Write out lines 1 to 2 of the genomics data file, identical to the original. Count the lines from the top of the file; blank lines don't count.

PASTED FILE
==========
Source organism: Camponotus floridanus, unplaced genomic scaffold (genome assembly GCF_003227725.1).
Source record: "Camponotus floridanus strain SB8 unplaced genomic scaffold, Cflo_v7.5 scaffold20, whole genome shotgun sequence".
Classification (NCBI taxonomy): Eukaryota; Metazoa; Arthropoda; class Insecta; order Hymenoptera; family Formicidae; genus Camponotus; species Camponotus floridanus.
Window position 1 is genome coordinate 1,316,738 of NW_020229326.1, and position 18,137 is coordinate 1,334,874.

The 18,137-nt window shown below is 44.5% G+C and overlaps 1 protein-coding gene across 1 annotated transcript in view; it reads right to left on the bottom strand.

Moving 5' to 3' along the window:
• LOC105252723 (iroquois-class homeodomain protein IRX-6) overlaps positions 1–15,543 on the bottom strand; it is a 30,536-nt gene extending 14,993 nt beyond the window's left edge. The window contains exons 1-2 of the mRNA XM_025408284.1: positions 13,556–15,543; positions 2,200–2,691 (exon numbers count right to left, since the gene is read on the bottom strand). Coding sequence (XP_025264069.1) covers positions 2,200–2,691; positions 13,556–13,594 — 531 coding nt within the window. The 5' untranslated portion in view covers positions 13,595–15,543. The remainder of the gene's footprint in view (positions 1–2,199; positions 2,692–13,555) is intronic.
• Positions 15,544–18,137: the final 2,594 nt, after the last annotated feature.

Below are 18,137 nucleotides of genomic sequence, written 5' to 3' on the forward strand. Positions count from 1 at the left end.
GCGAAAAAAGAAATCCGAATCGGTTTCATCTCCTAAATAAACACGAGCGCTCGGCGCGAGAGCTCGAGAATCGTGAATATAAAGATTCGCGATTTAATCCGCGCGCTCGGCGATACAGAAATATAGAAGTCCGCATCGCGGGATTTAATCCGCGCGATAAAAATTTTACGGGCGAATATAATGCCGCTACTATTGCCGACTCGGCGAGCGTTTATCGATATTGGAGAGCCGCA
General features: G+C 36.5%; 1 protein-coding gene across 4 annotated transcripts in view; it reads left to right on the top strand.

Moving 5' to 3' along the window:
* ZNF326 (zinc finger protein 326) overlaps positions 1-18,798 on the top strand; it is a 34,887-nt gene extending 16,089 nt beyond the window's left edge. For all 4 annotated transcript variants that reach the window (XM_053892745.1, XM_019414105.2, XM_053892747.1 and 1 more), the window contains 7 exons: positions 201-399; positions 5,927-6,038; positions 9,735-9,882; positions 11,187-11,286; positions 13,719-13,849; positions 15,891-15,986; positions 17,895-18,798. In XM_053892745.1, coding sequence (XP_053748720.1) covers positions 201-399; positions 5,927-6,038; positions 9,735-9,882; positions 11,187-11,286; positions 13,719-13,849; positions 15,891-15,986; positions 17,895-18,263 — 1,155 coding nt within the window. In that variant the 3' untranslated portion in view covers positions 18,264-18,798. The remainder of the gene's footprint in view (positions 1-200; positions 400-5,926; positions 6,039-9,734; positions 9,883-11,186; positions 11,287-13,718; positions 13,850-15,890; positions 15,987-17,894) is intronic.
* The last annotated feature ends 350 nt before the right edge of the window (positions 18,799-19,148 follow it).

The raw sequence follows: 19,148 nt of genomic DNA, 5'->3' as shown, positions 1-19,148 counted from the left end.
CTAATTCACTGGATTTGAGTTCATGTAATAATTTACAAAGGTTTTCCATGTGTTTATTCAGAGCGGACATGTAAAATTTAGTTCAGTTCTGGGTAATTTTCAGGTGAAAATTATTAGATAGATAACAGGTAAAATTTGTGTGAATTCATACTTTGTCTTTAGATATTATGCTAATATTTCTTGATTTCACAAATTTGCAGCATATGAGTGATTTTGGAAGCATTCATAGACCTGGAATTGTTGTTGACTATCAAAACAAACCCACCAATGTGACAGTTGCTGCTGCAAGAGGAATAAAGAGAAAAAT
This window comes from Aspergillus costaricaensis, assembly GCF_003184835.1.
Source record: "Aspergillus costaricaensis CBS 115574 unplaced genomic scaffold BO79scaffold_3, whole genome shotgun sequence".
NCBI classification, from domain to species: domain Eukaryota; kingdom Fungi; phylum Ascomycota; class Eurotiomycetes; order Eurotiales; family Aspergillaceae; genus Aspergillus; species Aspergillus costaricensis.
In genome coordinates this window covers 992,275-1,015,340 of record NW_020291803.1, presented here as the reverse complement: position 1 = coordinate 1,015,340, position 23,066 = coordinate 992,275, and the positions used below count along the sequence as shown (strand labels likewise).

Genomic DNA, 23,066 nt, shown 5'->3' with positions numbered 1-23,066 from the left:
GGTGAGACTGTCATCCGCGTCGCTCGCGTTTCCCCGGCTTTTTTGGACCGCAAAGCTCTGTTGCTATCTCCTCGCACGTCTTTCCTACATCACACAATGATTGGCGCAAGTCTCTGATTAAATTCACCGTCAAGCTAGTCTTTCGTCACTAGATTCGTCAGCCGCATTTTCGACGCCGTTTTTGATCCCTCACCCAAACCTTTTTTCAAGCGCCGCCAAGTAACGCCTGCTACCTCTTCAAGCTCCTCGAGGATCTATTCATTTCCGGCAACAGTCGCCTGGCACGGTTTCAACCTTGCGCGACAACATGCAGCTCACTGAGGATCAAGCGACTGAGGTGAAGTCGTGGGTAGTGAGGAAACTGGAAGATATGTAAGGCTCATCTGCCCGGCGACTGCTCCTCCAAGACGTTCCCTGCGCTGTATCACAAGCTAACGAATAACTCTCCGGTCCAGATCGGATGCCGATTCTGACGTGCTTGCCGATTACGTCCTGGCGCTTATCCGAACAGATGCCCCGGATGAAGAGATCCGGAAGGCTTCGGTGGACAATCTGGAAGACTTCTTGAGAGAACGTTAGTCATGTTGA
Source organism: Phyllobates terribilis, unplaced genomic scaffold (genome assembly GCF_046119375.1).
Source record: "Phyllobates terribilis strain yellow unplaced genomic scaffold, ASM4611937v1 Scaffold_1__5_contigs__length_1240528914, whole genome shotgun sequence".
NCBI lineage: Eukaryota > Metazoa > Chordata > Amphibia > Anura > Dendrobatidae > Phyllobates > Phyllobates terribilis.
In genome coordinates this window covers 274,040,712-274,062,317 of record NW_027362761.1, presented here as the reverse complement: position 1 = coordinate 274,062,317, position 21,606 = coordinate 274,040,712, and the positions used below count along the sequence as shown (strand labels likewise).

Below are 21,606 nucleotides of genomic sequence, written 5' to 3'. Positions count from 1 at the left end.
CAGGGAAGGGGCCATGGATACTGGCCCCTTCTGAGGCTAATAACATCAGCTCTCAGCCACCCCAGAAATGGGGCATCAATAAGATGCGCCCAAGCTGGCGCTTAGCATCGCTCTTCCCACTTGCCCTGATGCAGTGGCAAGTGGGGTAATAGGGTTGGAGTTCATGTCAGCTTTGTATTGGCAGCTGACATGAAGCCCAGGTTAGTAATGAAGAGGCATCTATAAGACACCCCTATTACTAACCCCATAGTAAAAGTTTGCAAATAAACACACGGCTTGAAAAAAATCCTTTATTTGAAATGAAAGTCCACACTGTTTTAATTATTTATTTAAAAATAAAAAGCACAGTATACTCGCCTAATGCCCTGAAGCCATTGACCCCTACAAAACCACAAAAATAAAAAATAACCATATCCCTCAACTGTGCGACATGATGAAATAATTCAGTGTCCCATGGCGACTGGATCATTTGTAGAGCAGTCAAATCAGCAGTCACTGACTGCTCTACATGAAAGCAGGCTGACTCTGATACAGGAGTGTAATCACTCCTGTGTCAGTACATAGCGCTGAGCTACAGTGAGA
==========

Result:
Source organism: Camponotus floridanus, unplaced genomic scaffold (genome assembly GCF_003227725.1).
Source record: "Camponotus floridanus strain SB8 unplaced genomic scaffold, Cflo_v7.5 scaffold20, whole genome shotgun sequence".